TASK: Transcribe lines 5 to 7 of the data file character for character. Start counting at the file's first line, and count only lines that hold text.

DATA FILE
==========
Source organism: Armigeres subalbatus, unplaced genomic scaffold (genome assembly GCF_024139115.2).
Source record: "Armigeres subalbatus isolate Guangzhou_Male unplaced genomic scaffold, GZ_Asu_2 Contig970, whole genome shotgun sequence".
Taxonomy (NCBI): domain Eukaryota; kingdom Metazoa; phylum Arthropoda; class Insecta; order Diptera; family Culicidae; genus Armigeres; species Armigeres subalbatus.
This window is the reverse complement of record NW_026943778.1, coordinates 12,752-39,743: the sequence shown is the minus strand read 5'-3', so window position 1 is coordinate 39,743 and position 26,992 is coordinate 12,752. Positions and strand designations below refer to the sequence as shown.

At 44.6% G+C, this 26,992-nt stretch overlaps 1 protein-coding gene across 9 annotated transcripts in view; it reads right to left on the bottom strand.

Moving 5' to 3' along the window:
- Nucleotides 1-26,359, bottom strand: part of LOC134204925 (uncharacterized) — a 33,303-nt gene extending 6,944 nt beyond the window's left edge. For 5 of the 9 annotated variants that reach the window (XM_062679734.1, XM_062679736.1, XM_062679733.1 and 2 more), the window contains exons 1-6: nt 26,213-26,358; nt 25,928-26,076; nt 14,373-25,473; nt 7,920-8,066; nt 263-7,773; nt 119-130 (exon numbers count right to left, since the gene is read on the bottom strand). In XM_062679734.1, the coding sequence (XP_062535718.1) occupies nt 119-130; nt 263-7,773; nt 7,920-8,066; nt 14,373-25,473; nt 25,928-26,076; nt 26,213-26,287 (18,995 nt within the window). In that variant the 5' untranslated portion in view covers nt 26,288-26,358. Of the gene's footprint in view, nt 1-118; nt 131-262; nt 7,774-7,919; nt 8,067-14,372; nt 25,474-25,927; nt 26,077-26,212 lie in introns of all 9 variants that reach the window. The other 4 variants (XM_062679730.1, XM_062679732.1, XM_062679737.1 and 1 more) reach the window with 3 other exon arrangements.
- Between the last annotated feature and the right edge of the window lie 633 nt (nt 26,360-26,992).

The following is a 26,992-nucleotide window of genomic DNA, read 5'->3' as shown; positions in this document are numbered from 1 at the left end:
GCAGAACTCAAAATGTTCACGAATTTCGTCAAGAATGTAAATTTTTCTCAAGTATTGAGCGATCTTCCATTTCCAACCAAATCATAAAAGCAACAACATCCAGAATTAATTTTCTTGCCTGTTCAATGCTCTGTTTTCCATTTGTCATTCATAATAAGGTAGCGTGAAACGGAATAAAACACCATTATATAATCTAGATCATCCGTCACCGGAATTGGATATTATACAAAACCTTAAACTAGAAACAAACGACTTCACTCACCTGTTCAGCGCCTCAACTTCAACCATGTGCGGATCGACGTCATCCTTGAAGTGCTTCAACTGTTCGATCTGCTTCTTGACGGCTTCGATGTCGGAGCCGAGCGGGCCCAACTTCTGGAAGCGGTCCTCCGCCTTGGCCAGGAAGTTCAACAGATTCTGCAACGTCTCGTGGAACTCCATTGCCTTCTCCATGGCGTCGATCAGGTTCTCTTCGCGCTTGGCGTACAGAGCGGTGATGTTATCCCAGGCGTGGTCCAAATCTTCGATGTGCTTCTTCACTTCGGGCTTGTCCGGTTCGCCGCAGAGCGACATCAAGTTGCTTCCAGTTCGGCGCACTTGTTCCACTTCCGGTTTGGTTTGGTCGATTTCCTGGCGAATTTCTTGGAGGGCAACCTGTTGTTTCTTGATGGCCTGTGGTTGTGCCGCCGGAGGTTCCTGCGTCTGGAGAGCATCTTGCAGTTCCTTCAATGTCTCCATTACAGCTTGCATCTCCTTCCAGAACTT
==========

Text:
At 44.6% G+C, this 26,992-nt stretch overlaps 1 protein-coding gene across 9 annotated transcripts in view; it reads right to left on the bottom strand.

Moving 5' to 3' along the window:
- Nucleotides 1-26,359, bottom strand: part of LOC134204925 (uncharacterized) — a 33,303-nt gene extending 6,944 nt beyond the window's left edge. For 5 of the 9 annotated variants that reach the window (XM_062679734.1, XM_062679736.1, XM_062679733.1 and 2 more), the window contains exons 1-6: nt 26,213-26,358; nt 25,928-26,076; nt 14,373-25,473; nt 7,920-8,066; nt 263-7,773; nt 119-130 (exon numbers count right to left, since the gene is read on the bottom strand). In XM_062679734.1, the coding sequence (XP_062535718.1) occupies nt 119-130; nt 263-7,773; nt 7,920-8,066; nt 14,373-25,473; nt 25,928-26,076; nt 26,213-26,287 (18,995 nt within the window). In that variant the 5' untranslated portion in view covers nt 26,288-26,358. Of the gene's footprint in view, nt 1-118; nt 131-262; nt 7,774-7,919; nt 8,067-14,372; nt 25,474-25,927; nt 26,077-26,212 lie in introns of all 9 variants that reach the window. The other 4 variants (XM_062679730.1, XM_062679732.1, XM_062679737.1 and 1 more) reach the window with 3 other exon arrangements.